How did Jason Victor came into your music life?

He was working at Venus Records on St. Mark’s Place.  I shopped there all the time, and he was a fan of mine so he treated me really well, gave me great deals on trade-ins, big discounts on purchases. One day he said he was a guitarist and that he wanted to get together and jam sometime. I didn’t want to kill the goose that laid the golden eggs, so I said sure. In one two-hour rehearsal, I realized that he was a great guitarist and knew all of my songs.  We didn’t play together in a band for a few years after that, but I definitely filed away the information. A few years later when Chris Brokaw couldn’t do one of my tours I knew the perfect replacement. 

 

 

Given the psychedelic album cover art, and the video for “Black Light,” some might assume the song is related to the classic purple bulbs we all had in our bedrooms in the late ’70s. But considering the increasingly spooky, moonlit-drive vibes of these latest Dream Syndicate albums, I think the song is more about the contradiction of lights on at night, lights that can seem black…

Exactly, it’s just about shifting perceptions, where we are right now. What’s white is black, what’s up is down. The polarity of sight. Nothing is as it seems, and you can’t take anything at face value. Sadly, I think things will just keep getting more that way in the coming years.  

 

In general, the visuals, especially on These Times, definitely go into a psychedelic arena. And after a fairly fiery early 1/3 of the new album, the music gets a little trippier. What were some of the inspirations for his new angle?

It’s always been the sequencing format for the band. Side one contains the shorter pop songs, side two is where we stretch out. Maybe it’s the idea of seducing you with the pop songs and then pulling out the rug with the longer jam songs. On the other hand, we’ve been opening shows lately with “How Did I Find Myself Here” and I’ve really been enjoying that. Stretching out and getting outside has always been our strongest suit.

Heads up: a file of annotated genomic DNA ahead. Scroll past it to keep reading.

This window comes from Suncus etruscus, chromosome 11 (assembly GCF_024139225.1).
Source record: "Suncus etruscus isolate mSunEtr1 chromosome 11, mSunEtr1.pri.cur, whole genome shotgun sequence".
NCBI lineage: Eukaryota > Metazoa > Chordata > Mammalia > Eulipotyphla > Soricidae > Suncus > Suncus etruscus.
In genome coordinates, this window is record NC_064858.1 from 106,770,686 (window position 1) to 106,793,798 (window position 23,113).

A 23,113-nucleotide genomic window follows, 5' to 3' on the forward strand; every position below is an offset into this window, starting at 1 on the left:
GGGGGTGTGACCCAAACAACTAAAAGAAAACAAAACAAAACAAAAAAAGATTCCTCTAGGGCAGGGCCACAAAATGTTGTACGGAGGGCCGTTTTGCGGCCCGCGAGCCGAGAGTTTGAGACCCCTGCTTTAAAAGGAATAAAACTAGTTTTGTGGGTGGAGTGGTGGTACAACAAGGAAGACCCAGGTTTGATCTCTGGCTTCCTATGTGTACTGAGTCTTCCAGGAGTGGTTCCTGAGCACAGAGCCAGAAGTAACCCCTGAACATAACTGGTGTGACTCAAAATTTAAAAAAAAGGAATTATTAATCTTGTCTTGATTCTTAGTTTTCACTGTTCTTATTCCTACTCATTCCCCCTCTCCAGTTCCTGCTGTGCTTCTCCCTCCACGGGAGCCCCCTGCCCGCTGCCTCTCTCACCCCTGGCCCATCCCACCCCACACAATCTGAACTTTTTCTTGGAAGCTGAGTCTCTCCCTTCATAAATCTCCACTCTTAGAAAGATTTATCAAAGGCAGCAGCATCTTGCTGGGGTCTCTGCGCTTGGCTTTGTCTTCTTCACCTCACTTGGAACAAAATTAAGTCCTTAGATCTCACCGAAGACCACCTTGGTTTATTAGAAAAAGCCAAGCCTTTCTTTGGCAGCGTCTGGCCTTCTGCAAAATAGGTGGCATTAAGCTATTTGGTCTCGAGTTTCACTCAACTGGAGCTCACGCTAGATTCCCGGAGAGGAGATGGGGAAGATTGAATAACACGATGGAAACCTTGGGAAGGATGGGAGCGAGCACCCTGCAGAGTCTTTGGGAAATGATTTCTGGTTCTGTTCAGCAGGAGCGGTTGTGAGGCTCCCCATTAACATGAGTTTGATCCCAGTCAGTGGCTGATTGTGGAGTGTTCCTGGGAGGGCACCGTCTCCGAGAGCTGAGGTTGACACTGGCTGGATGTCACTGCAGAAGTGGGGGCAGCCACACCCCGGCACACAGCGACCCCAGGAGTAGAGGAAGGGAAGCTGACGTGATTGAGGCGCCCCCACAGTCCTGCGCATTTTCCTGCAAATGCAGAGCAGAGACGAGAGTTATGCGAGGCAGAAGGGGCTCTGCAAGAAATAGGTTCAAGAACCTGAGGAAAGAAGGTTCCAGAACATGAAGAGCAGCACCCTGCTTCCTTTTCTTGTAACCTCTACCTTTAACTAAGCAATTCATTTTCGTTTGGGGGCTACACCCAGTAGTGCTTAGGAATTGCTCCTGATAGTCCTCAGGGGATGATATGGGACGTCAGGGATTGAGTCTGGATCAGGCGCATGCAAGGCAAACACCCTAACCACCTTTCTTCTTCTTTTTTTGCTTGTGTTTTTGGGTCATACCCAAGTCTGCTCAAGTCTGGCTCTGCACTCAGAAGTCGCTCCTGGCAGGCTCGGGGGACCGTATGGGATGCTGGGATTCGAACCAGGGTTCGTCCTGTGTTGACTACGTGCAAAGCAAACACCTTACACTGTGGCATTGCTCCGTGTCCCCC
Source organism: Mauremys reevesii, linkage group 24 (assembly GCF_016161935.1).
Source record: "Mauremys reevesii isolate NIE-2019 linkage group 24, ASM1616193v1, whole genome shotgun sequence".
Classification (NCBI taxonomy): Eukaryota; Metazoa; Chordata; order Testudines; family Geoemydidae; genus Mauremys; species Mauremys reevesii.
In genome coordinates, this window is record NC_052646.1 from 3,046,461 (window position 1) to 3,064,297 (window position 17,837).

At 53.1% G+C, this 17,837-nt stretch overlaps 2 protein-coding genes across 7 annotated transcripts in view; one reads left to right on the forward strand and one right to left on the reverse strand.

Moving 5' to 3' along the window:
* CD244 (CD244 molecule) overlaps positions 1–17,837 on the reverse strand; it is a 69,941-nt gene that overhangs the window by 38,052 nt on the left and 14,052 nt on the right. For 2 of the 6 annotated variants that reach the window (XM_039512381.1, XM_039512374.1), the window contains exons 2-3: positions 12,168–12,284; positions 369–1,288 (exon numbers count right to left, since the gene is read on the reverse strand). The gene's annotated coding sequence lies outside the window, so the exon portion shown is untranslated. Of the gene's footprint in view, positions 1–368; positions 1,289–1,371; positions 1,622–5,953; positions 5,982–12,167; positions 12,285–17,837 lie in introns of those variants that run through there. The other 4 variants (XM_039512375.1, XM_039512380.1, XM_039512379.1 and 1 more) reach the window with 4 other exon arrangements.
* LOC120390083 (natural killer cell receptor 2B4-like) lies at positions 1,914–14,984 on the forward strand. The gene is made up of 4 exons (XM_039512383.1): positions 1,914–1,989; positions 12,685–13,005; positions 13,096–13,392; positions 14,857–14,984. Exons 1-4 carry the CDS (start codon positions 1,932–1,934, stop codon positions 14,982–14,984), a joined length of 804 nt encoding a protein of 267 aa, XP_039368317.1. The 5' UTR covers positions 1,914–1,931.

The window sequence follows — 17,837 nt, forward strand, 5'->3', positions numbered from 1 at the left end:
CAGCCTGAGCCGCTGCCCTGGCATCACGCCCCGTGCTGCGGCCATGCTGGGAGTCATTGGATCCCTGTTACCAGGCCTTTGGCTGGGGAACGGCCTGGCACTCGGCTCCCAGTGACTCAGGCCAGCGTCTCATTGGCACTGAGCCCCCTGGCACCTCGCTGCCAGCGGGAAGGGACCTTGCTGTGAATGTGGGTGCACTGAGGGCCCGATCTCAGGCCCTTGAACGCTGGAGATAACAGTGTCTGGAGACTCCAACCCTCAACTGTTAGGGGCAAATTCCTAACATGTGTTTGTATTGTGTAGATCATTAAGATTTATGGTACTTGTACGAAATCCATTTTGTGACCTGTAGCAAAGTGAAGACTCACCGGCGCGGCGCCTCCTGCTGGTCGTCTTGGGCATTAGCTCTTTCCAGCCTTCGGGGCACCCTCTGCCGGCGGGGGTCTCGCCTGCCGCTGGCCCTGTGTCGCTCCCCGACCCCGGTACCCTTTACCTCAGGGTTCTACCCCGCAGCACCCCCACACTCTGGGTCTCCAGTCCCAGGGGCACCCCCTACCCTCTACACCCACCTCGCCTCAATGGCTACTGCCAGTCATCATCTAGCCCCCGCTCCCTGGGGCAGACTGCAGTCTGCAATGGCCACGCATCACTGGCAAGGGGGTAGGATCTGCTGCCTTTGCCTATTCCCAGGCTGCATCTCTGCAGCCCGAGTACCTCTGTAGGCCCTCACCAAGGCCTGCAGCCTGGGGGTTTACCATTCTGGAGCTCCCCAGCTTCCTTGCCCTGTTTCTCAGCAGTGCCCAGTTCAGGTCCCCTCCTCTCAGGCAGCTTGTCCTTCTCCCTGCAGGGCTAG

You really have sort of reinvented the band, with this new phase and these last two albums. Considering it’s really only one “new” member in this lineup, to what do you attribute the direction the band’s sound has gone? I mean you literally say in “The Way In” – “Trying to reconcile the past with the present.”

I’m reading a really good book about the Beatles right now. It’s called Beatles ’66, and shows how they made the leap from being a teen pop band to becoming important artists. And it really comes down to being curious, being aware, being fans. I’ve always been that way. I look for new things, for inspiration, and then I follow my enthusiasm. Staying the same has never been particularly tempting to me. I think the others in the band feel the same way.

 

 

Speaking of which, was there any attempt to have (original bassist) Kendra Smith sing again on a song on These Times?

It didn’t seem appropriate this time around.  But I wouldn’t rule out us doing it again someday. It’s so nice to be back in touch and working together again. She’s such an important part of our history and, more important, such a good friend. 

 

 

How did the shows with Mott the Hoople come about, how did they go, and can we assume Mott might be an inspiration for the next Dream Syndicate album?

Their generosity of spirit, their great music, their inclusiveness to both us and their fans are all big inspirations. But one of the things that inspires beyond anything is how energetic and rocking and completely engaged Ian Hunter remains at age 80. That is truly inspiring.  

 

Can you tell me a good story from the most recent tour? 

We were sound checking at the Hide Out in Chicago, before our show with Eleventh Dream Day, when we heard that Roky Erickson had died. We immediately decided to learn and play “You’re Gonna Miss Me” that night. We started working out the chords and EDD singer, Rick Rizzo, ran into the room. He had already written out the lyrics so that they could sing it in their set. We ended up playing it all together at the end of the night.  

 

Whoa! That show at Mercury Lounge was amazing. What else is coming up for the band this summer?

We’ll be zig-zagging between U.S. and Europe shows for the rest of the year. The Mercury Lounge gig was a blast! I’d like to make that an annual event. It’s really our kind of club – almost feels like we’re playing at a NYC jazz club circa 1959. And that’s probably the band we were always meant to be. 

 

 

 

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Eric Davidson

Eric Davidson is a freelance writer from Queens; singer of New Bomb Turks; author of We Never Learn: The Gunk Punk Undergut, 1988–2001, and former Managing Editor of CMJ. Follow him @lanceforth.